“It needs to be redesigned everywhere. Front, middle, rear, competition, the whole thing needs to be redesigned. We’ve got a tough Martinsville race coming up. It’s going to be tough. This thing is just going to get exposed about how bad it races. That’s just a part of it. Competition and safety, we’d like to have it all better, but certainly we just took a step back in safety and competition this year.”

Hamlin also knows it’s too late for a redesign for next year.

“If I were to run this and say, ‘All right, we’re going to have a new car,’ we’d already be done with testing right now for next year’s car,” Hamlin said. “We haven’t even begun. We’re just way too behind. This whole sport is behind.”

But Hamlin said it was “feasible” for NASCAR to do a redesign of the car.

“It’s just (that) NASCAR has to concede that they’re not capable and let the teams do it,” he said.

That’s not likely. NASCAR has a contract with the suppliers of each part and those deals, while they can be broken under certain circumstances, are multi-year deals. 

Hamlin said drivers brought up concerns about the car last year. There had been concerns about the car and how hard the impact felt after William Byron’s crash in testing at Auto Club Speedway in March 2020.

“We actually, as the drivers, didn’t do that docu-series last year because we didn’t feel comfortable with this Next Gen car and the lack of the safety testing that had been done before they started announcing that they were going to run it,” Hamlin said. “We threw up red flags over a year ago and they just didn’t respond. They just kept pushing this car has got to be on the track at all cost. At all cost.”

In an interview last month, John Probst, NASCAR senior vice president of Racing Innovation, told NBC Sports that he feels one misunderstanding with the car is the collaboration between NASCAR, teams and manufacturers.

“I think that sometimes when you read the driver quotes and the team feedback, crew chiefs are posting things on Twitter, it creates the sense of NASCAR vs. them vs. the world,” Probst said. 

“Really, it isn’t like that. I wish people could see how well we actually do work with the engineers on these teams, sorting through the problems.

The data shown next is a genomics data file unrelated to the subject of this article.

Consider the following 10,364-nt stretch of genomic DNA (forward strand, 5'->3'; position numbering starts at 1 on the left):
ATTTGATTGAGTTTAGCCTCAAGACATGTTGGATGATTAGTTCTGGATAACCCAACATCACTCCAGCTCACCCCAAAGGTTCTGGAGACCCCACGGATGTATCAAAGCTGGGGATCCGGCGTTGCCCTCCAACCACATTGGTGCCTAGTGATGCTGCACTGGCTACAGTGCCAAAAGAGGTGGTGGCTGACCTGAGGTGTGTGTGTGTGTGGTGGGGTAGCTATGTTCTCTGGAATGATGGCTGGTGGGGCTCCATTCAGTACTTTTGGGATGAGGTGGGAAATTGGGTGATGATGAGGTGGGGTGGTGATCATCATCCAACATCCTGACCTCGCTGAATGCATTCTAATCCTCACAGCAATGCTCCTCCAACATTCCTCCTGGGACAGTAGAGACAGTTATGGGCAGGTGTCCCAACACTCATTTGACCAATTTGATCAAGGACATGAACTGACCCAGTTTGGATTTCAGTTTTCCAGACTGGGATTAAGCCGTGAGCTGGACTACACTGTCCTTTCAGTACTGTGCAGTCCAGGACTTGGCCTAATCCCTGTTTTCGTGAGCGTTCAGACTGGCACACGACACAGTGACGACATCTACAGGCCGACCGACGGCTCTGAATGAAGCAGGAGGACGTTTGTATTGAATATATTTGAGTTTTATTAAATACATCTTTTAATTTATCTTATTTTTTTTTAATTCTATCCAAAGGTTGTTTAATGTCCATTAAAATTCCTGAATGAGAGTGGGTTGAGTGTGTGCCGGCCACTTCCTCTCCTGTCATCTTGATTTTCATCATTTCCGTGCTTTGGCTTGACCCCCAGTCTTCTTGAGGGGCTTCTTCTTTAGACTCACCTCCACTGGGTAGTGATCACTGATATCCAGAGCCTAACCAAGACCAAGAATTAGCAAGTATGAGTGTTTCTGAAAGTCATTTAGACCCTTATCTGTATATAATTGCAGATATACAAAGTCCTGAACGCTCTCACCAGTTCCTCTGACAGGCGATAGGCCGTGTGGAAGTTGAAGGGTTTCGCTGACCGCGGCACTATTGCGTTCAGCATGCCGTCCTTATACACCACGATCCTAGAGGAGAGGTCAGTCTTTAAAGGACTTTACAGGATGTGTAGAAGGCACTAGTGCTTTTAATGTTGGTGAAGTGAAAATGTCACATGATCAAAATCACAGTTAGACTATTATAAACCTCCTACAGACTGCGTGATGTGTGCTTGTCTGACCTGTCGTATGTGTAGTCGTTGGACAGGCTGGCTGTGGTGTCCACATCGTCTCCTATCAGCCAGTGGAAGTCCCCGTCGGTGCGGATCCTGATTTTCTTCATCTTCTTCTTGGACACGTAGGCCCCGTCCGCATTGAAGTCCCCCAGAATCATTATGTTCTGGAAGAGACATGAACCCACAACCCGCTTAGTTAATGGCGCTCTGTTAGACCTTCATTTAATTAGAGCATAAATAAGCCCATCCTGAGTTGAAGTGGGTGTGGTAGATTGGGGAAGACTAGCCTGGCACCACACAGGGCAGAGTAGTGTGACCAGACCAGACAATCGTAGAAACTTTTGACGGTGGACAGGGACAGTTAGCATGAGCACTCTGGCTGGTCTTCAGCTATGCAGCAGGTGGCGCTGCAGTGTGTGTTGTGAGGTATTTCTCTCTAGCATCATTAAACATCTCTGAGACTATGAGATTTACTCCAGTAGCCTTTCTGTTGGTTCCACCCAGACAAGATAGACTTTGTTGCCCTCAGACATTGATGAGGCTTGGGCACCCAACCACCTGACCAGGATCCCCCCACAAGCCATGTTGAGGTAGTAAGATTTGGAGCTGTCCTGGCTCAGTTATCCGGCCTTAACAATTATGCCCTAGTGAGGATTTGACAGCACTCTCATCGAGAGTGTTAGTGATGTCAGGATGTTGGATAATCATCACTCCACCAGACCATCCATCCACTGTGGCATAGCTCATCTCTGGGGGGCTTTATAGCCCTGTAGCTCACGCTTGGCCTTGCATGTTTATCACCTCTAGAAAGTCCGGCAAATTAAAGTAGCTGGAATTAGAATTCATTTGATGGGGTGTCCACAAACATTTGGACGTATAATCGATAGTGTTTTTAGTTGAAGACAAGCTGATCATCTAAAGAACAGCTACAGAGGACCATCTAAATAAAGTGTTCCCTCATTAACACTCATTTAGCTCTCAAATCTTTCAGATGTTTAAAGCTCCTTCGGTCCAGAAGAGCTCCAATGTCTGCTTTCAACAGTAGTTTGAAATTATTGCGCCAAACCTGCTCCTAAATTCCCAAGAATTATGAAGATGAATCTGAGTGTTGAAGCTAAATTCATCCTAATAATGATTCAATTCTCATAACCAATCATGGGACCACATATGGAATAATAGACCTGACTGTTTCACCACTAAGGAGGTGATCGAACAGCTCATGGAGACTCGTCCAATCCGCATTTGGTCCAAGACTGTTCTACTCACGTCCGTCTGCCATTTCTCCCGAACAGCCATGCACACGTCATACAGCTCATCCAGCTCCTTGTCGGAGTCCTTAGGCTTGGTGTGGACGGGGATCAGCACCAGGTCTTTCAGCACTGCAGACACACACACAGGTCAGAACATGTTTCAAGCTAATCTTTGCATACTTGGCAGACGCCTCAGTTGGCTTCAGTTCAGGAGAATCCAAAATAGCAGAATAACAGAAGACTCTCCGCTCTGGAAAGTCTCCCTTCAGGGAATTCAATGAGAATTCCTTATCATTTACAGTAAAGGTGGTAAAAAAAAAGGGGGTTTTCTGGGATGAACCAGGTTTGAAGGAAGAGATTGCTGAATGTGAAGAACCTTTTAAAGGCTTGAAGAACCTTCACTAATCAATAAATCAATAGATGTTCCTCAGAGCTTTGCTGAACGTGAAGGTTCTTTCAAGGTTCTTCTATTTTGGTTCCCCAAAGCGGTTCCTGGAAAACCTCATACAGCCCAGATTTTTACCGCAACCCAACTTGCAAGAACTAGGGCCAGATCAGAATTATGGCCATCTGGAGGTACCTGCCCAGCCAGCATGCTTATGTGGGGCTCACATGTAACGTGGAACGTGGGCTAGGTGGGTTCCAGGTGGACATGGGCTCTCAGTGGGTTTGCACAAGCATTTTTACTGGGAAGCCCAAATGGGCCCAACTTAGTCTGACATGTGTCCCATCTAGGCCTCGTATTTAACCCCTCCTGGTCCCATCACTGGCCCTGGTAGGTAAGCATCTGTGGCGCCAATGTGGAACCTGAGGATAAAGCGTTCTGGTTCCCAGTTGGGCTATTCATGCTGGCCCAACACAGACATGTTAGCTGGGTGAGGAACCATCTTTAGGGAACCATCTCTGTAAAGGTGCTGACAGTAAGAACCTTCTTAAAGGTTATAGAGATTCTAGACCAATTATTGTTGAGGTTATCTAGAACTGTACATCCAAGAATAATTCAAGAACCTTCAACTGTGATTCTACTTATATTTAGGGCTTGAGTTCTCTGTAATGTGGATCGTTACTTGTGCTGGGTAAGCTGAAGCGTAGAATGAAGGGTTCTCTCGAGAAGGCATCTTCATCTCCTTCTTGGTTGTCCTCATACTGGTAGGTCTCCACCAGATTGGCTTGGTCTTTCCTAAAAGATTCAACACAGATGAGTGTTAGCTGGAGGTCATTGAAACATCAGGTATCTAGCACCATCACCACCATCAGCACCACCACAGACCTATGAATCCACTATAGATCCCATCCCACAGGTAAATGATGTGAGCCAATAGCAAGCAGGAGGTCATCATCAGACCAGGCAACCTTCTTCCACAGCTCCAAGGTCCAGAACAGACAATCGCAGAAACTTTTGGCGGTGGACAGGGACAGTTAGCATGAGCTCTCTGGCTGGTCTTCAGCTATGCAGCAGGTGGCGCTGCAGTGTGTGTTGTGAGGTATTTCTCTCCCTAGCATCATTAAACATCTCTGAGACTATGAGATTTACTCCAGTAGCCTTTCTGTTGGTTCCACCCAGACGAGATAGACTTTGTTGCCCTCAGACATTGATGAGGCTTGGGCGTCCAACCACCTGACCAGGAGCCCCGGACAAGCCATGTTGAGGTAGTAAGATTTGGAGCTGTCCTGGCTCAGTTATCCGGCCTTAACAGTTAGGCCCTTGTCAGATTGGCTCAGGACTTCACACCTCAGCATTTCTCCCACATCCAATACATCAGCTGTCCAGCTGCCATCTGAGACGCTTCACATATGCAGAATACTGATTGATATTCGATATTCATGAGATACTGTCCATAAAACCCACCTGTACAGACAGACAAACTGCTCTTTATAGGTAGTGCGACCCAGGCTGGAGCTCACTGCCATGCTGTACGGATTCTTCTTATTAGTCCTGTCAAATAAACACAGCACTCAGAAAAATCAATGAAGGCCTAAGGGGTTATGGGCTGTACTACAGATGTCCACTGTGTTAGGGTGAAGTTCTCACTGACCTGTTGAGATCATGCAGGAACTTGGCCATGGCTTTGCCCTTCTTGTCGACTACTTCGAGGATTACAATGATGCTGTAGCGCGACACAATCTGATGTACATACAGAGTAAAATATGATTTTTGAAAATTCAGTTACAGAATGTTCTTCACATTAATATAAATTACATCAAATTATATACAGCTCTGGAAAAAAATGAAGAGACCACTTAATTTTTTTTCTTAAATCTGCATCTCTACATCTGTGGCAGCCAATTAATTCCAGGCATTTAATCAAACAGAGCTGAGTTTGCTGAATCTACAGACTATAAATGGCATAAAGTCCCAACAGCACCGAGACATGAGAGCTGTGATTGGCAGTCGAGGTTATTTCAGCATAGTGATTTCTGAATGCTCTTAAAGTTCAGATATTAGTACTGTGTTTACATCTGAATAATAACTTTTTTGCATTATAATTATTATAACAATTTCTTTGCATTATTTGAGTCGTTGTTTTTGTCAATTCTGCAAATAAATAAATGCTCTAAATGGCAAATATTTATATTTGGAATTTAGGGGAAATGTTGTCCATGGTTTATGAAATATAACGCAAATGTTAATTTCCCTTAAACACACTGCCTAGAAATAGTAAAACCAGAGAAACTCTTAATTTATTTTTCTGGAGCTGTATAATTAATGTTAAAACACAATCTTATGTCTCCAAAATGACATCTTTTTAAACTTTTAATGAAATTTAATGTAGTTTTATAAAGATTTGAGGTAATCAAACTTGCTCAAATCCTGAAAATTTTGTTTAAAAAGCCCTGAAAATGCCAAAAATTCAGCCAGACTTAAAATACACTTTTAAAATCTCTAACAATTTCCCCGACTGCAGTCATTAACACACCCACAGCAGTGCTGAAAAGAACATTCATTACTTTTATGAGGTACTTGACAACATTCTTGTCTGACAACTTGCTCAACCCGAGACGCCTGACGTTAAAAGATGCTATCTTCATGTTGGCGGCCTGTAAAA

“I feel like we work hand-in-hand with them, but a lot of times when it gets to the public eye, for whatever reason, or if it’s in the heat of the moment, it comes across as though ‘NASCAR is making us do this,’ or ‘This is the dumbest thing ever,’ but I think, in reality, that is so far from the truth.”

Jordan Anderson in fiery crash in Talladega Truck race


NASCAR Camping World Truck Series driver Jordan Anderson was airlifted to an area hospital after being involved in a fiery crash during Saturday’s race at Talladega Superspeedway.

Anderson’s car caught fire in the middle of a pack of drafting trucks. Flames burst from three areas around the truck as Anderson tried to slow the vehicle and move onto the track apron. The truck hit the inside wall. Anderson climbed from the vehicle in a cloud of smoke as it came to a stop.

Anderson, 31 and a resident of Forest Acres, S.C., was transported to the infield medical center before being airlifted. NASCAR confirmed Anderson’s trip to the hospital.

Fox Sports reported that a team member said Anderson had burns.

Anderson is a part-time driver in the Truck Series. He has a top finish of 14th this season.

Starting lineup for Talladega Cup race: Christopher Bell wins pole


Six playoff drivers will start in the top 10 for Sunday’s 500-mile NASCAR Cup Series playoff race at Talladega Superspeedway.

Christopher Bell won the pole for the race Saturday with a speed of 180.591 miles per hour. He was followed by Kyle Larson, Denny Hamlin, Aric Almirola and Chase Briscoe.

MORE: Talladega Cup starting lineup

MORE: Talladega Cup qualifying results

Playoff drivers starting in the top 10 are Bell, Larson, Hamlin, Briscoe, Ross Chastain (sixth) and William Byron (ninth).

Noah Gragson, who qualified seventh, is replacing Alex Bowman, who is sitting out the race with concussion-like symptoms.

Ryan Blaney, starting 19th, is the lowest playoff driver on the starting grid.